IN MY EARS 入耳 #17:从貍貓到华语音乐的“全球化” | 专栏

IN MY EARS 入耳 #17:从貍貓到华语音乐的“全球化” | 专栏


关于国内独立音乐人的介绍侧写或者是演出回顾,大家其实也都经常看到,但是来自于一个活跃于北京地下音乐圈多年的资深老外的观点一定显得更加特别。Josh Feola(赵识)住在北京,他既以乐手身份参与及组织摇滚乐和实验音乐演出,同时也是一位优秀的撰稿人,独立运营着音乐网站

在每周的专栏[入耳 In My Ears]里,Josh 会以他的独特视角,讲述独立音乐场景中的种种故事,也许还会展示出音乐人、厂牌或是演出场地更加不为人知的一面。


For English Please Scroll Down.


收听曲目: Aristophanes (貍貓) - “Humans Become Machines (人為機器)” 


我最近在听貍貓(Aristophanes)的新单曲,她是一位台湾的说唱女歌手,去年开始她的流行度开始拓展到全球范围。这是一首很有挑衅性的,怪异又黑暗的 hip-hop 单曲,与她在过去的三年里在 soundcloud 上零散发布的那些作品相比,这首听起来更精良。这个月她将正式发行自己的第一张专辑,我期待从中听到这种更为成熟的声音。不过我选《Humans Become Machines (人為機器)》这首歌是因为,我觉得这是一个有意思的研究案例:全球化是如何影响世界各地的地下文化。


貍貓的音乐——尤其是她早期的作品——混合着实验、氛围、迷幻电子音景以及晦涩难懂的诗意节奏。她的歌词通常强调女性的性欲与性别认同,此类主题在以男性为主导的国语 hip-hop 世界里通常是不存在的。我有一些北京地下说唱/制作人圈子里的朋友是她的粉丝,欣赏她独特的声音与技巧。


狸猫 和 Grimes


貍貓来自台北,但在当地的音乐场景中并不活跃。不过她在西方很有名,很大程度上这得感谢加拿大另类流行歌手 Grimes 对她的“发掘”:Grimes 在 soundcloud 上发现了貍貓的音乐,随即成了她的粉丝,邀请她在自己2015年的单曲《Scream》里献声,之后又与她在MV以及现场演出中合作,包括美国大型的音乐节 Coachella 。《Humans Become Machines》里的 beat 也是 Grimes 做的,这是她第一次做制作人。


Grimes – SCREAM ft.Aristophanes




我不这么觉得。貍貓被很多媒体关注是因为,Grimes 被很多媒体关注。在 Fader 的2016年的一篇名为《认识貍貓,这位 MC 将国语说唱带向全球》的文章里,引用了 Grimes 对貍貓的音乐的描述:“新玩意儿(the new shit)”。这是一种无意义的恭维,反映了全球化的基本审美标准:无止尽的猎奇,然后急迫地吸收并将其资本化。



我不是特别针对 Grimes,尽管我认为她对亚洲文化的肆意占用——尤其是日本漫画美学——是一种恋物癖。但是,这种来自西方的对音乐上的“新玩意儿”的搜寻真不是一种新的特殊现象。比如像 Diplo 这样的制作人,他们的职业生涯就是做世界级的 digger,把一些声音和音乐场景从他们自己的语境里拆解下来,然后拿到纽约、伦敦、柏林的俱乐部和电台中,并保持这种全球化的炒作机器运转。我也能理解那些想要对貍貓进行概述总结的西方音乐记者。你没法指望给纽约 Fader 写稿的人能一夜之间学会普通话,所以通常他们都是写写声音制作或是貍貓的嗓音,最多加上一些翻译。


可是我还是觉得这很奇怪。我没法想象一个记者写一篇 Kendrick Lamar’ 的《To Pimp a Butterfly》或是 Danny Brown 的《Atrocity Exhibition》的乐评,却连最起码对歌词的理解都没有,或是对康普顿与底特律缺乏基础的历史与地理概念。貍貓用国语演唱的地下音乐能拓展到如此多的海外听众,这我当然很高兴,不过我认为同样重要的是她的背景,作为一位艺术家她反映着今日的台北现状,而不仅仅是 Grimes 碰巧听到了的那些“新玩意儿”。





Aristophanes (貍貓):

“Humans Become Machines (人為機器)”:





Josh Feola 是一位音乐人/撰稿人,现居北京。自2010年起,他通过自己的平台“旁边儿”(pangbianr)组织音乐、艺术、电影活动,并先后担任 D-22 与 XP 的演出经理。他的长期项目有撒丽不跳舞实验音乐节(Sally Can't Dance)与北京电子乐偶遇(BEME)。他为以下出版机构撰写过关于音乐、艺术的文章:The Wire,Leap 艺术界,Sixth Tone,Tiny Mix Tapes,他也是纽约观察者报 Gulou View观点专栏的共同作者之一。作为音乐人,他曾在北京乐队吹万担任鼓手,参与首张专辑《白夜》的录音与巡演;目前他是乐队 Subs、迷走神经的鼓手,也化名 Charm 录音、演出。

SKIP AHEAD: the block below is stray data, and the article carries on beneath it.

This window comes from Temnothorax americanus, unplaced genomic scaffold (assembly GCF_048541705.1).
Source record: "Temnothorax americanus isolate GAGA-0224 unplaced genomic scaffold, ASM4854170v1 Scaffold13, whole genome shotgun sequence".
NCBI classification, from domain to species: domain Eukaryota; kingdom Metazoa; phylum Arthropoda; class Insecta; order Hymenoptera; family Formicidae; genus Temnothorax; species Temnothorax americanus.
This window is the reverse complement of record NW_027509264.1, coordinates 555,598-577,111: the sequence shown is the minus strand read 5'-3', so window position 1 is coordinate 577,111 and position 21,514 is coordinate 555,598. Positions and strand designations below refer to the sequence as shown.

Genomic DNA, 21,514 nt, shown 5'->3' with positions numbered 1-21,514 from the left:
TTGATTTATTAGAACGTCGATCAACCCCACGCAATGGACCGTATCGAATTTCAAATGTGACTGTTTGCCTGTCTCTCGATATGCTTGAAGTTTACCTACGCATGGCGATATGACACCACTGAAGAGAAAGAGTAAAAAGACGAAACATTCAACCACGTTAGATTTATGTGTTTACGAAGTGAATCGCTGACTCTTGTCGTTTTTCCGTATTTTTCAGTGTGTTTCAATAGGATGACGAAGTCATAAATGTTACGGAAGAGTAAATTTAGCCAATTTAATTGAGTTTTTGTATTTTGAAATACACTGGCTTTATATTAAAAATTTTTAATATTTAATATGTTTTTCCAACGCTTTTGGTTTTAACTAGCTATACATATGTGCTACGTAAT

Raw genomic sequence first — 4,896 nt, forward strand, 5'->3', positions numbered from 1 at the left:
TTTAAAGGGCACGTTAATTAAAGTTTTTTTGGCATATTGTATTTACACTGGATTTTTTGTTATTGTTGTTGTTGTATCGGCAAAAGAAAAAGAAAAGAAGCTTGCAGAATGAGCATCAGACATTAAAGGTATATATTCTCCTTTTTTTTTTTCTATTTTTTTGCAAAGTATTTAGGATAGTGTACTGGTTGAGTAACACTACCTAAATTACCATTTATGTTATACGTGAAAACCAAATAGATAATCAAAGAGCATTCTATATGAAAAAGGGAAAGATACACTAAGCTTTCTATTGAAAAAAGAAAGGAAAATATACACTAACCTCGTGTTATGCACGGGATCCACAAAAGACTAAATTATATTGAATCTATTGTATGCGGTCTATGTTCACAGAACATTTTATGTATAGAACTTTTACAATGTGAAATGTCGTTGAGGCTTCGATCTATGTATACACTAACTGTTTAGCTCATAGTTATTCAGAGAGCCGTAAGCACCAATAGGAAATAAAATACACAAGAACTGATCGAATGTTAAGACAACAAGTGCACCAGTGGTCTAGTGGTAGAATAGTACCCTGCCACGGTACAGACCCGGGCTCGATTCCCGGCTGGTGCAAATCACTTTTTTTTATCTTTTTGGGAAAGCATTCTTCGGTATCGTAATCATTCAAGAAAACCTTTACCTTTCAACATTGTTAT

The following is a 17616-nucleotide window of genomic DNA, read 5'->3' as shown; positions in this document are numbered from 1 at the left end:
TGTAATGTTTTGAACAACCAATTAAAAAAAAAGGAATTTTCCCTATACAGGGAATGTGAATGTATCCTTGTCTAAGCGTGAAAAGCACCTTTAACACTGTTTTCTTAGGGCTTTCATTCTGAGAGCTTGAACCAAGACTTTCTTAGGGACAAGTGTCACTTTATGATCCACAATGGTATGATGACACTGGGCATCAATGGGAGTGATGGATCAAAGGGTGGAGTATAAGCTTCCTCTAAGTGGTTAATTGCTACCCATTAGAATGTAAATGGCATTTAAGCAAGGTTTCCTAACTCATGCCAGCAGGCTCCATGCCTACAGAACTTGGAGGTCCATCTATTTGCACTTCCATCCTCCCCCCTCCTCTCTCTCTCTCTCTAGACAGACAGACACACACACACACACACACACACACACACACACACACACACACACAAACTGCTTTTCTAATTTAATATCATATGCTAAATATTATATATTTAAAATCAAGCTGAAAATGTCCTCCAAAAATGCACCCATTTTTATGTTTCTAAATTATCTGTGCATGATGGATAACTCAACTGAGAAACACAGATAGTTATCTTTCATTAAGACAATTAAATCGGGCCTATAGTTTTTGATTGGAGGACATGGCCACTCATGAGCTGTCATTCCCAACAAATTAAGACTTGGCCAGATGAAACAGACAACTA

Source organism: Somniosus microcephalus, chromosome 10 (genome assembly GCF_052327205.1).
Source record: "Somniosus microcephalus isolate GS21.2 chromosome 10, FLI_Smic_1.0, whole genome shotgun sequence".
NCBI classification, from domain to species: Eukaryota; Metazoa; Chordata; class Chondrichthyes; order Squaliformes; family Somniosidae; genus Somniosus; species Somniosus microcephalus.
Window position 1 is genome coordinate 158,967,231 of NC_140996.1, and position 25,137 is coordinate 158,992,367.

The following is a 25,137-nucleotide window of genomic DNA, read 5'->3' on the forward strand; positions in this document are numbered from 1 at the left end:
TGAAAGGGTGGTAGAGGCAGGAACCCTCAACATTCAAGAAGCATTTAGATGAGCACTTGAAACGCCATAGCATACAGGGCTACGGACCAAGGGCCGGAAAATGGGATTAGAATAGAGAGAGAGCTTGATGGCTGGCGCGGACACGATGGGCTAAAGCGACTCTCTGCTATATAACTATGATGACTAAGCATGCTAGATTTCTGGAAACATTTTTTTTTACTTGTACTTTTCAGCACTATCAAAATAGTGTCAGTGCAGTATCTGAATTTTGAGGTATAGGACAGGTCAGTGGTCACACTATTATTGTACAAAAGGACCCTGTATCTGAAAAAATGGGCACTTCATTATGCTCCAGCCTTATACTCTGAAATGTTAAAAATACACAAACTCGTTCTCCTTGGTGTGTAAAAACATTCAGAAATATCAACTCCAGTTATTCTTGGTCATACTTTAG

IN MY EARS #17: Aristophanes and the Global “Scene"


Track: Aristophanes (貍貓) - “Humans Become Machines (人為機器)”


Lately I’ve enjoyed the new single by Aristophanes (貍貓), a rapper from Taiwan who’s popularity around the world has exploded over the last year. It’s a rather aggressive, weird and dark hip hop single, and sounds a lot more polished than Aristophanes’ previous work, which has been sporadically released on Soundcloud over the last three years. I look forward to hearing more of this developed sound on her first official release, which will come out later this month. But the reason I keep coming back to “Humans Become Machines” for now is because it I think it’s an interesting case study in how globalization affects the world of underground music.

Aristophanes' work — especially her earlier material — is a mix of experimental, ambient, and psychedelic electronic soundscapes and esoteric, poetic rhymes. Her lyrics often address female sexuality and gender identity, subjects that are typically avoided in the heavily male-dominated Mandarin hip hop world. I have several friends in Beijing’s underground rap and producer scenes who are fans of hers, acknowledging her distinct sound and skill.


Aristophanes and Grimes